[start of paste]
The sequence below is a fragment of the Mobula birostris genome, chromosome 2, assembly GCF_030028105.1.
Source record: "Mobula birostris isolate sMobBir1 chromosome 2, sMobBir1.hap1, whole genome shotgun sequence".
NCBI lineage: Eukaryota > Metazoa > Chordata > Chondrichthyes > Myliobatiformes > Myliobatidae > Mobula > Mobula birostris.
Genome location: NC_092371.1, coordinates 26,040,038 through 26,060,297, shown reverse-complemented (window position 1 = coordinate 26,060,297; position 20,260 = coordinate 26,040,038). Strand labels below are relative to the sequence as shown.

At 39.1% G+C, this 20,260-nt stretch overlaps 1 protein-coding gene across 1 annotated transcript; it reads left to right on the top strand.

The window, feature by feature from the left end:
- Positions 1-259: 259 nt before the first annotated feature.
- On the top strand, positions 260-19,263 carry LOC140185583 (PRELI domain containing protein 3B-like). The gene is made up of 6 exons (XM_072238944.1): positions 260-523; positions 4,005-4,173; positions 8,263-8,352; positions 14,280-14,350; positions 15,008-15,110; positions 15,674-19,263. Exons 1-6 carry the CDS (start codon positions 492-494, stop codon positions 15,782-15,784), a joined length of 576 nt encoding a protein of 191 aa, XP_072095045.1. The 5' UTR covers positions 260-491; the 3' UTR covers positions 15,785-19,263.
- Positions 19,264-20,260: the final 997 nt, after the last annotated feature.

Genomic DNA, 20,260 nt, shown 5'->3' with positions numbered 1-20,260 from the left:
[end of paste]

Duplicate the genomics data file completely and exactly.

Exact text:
The sequence below is a fragment of the Mobula birostris genome, chromosome 2, assembly GCF_030028105.1.
Source record: "Mobula birostris isolate sMobBir1 chromosome 2, sMobBir1.hap1, whole genome shotgun sequence".
NCBI lineage: Eukaryota > Metazoa > Chordata > Chondrichthyes > Myliobatiformes > Myliobatidae > Mobula > Mobula birostris.
Genome location: NC_092371.1, coordinates 26,040,038 through 26,060,297, shown reverse-complemented (window position 1 = coordinate 26,060,297; position 20,260 = coordinate 26,040,038). Strand labels below are relative to the sequence as shown.

At 39.1% G+C, this 20,260-nt stretch overlaps 1 protein-coding gene across 1 annotated transcript; it reads left to right on the top strand.

The window, feature by feature from the left end:
- Positions 1-259: 259 nt before the first annotated feature.
- On the top strand, positions 260-19,263 carry LOC140185583 (PRELI domain containing protein 3B-like). The gene is made up of 6 exons (XM_072238944.1): positions 260-523; positions 4,005-4,173; positions 8,263-8,352; positions 14,280-14,350; positions 15,008-15,110; positions 15,674-19,263. Exons 1-6 carry the CDS (start codon positions 492-494, stop codon positions 15,782-15,784), a joined length of 576 nt encoding a protein of 191 aa, XP_072095045.1. The 5' UTR covers positions 260-491; the 3' UTR covers positions 15,785-19,263.
- Positions 19,264-20,260: the final 997 nt, after the last annotated feature.

Genomic DNA, 20,260 nt, shown 5'->3' with positions numbered 1-20,260 from the left: